Lunch was great (I'll be writing about the details of all the restaurants we're checking out this week at a later date.) But when it was over, I reached in my pocket, clipped and carefully lit a Behike and sat back to savor the first puff. The cigar was everything I remembered. It has a wonderful, mouth-filling roundness with leather and spice notes and a pleasant, sweet, earthy finish. It is one of the best-balanced cigars I have ever smoked. There is a light sweetness that never disappears. The cigar may have passed the ulimate test—I smoked it down until my knuckles were in danger of getting burned. Although this cigar is amazingly enjoyable in its youth, I also believe it is going to evolve into a truly classic smoke as it reaches its peak in 10 to 15 years.
 
It was a great cigar. I felt like I had finally arrived in Havana.

Comments   25 comment(s)

Mike Barker — King George, VA, USA,  —  May 4, 2011 3:12pm ET

"To celebrate solidarity with the workers of the world."?

Come'on Gordon, don't be so naive.

You are celebrating cigars at the pleasure of a regime which is every bit as monstrous as that of the monster killed by Navy seals earlier this week.


Nelson Boronat May 4, 2011 8:49pm ET

Well said Mike.


Mike Barker — King George, VA, USA,  —  May 5, 2011 9:29am ET

Enjoy your trip. Hope you get to enjoy some Afro-Cuban jazz along with your Behikes.

MB


Harry Leech May 5, 2011 9:41am ET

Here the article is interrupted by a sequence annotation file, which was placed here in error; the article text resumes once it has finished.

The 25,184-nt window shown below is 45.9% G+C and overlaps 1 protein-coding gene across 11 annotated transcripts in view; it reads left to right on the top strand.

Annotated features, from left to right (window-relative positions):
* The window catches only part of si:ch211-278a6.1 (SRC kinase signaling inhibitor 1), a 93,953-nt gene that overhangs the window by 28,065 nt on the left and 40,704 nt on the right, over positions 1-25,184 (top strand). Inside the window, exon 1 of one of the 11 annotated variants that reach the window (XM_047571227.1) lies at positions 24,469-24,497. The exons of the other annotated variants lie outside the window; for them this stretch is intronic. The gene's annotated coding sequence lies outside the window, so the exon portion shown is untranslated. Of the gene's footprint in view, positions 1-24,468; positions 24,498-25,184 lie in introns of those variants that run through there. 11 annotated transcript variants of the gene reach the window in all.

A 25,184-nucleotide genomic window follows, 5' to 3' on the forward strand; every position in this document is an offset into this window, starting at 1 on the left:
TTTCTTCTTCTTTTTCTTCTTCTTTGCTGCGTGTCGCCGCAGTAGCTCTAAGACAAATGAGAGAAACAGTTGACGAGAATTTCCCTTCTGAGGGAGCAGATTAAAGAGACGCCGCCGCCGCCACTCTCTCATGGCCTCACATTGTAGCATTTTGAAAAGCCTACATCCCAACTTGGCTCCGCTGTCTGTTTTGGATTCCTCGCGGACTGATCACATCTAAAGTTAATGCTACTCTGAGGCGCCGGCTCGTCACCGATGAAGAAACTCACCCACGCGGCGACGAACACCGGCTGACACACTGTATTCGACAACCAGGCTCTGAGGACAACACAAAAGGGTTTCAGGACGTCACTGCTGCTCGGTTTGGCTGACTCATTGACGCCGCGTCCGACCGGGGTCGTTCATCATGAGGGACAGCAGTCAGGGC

"You are celebrating cigars at the pleasure of a regime which is every bit as monstrous as that of the monster killed by Navy seals earlier this week."

Oh really Mike. I take it that you've visited Cuba then?

It's true what they say - there's propaganda on both side of the Florida straits


Mike Barker — King George, VA, USA,  —  May 5, 2011 10:43am ET

Yes. Castro's communism and its activities in Cuba, the Caribbean, central and south America, and southern Africa have been every bit as monstrous as that of al-Qada.

Gordon is being a lackey of mass murdering tyrants in Cuba just as he would have been if he was enjoying the pleasures of al-Qada controlled areas of Pakistan, Taliban controlled areas of Afghanistan, or Kim Jong Il controlled North Korea.


Nelson Boronat May 5, 2011 12:50pm ET

Harry,
And from what country where you exiled from, or had land taken from under the auspicious of "Nationalization"?


Paul Byrne — Toronto , Ontario, Canada,  —  May 5, 2011 3:23pm ET

You're the master of your own demise Gordon. CA rated the Behike 52 the best cigar in the world and now you're doomed to forever be looking for one in sold-out stores. Next time tell everyone it's "so-so" and there will be plenty of them for you to load up on when you visit.


Barry Horan — Cornwall, Ontario, Canada,  —  May 5, 2011 8:37pm ET

I will be arriving in cuba on may 20th you said I beleive there was four and you grabbed two does that mean there are still two left?
Barry Cornwall Ontario


Nick Hammond May 6, 2011 10:50am ET

Wow. Over reaction much?

Calling anyone a lackey is insulting and unnecessary, IMO. If journalists only travelled to and wrote about those countries whose Governments and policies they happened to agree with, where would it leave us?

This site blogs on cigars, not politics, as far as I've read, and more power to their smoking arm, I say.


Ajay Patel (LCDH London) — Teddington, London,  —  May 6, 2011 2:50pm ET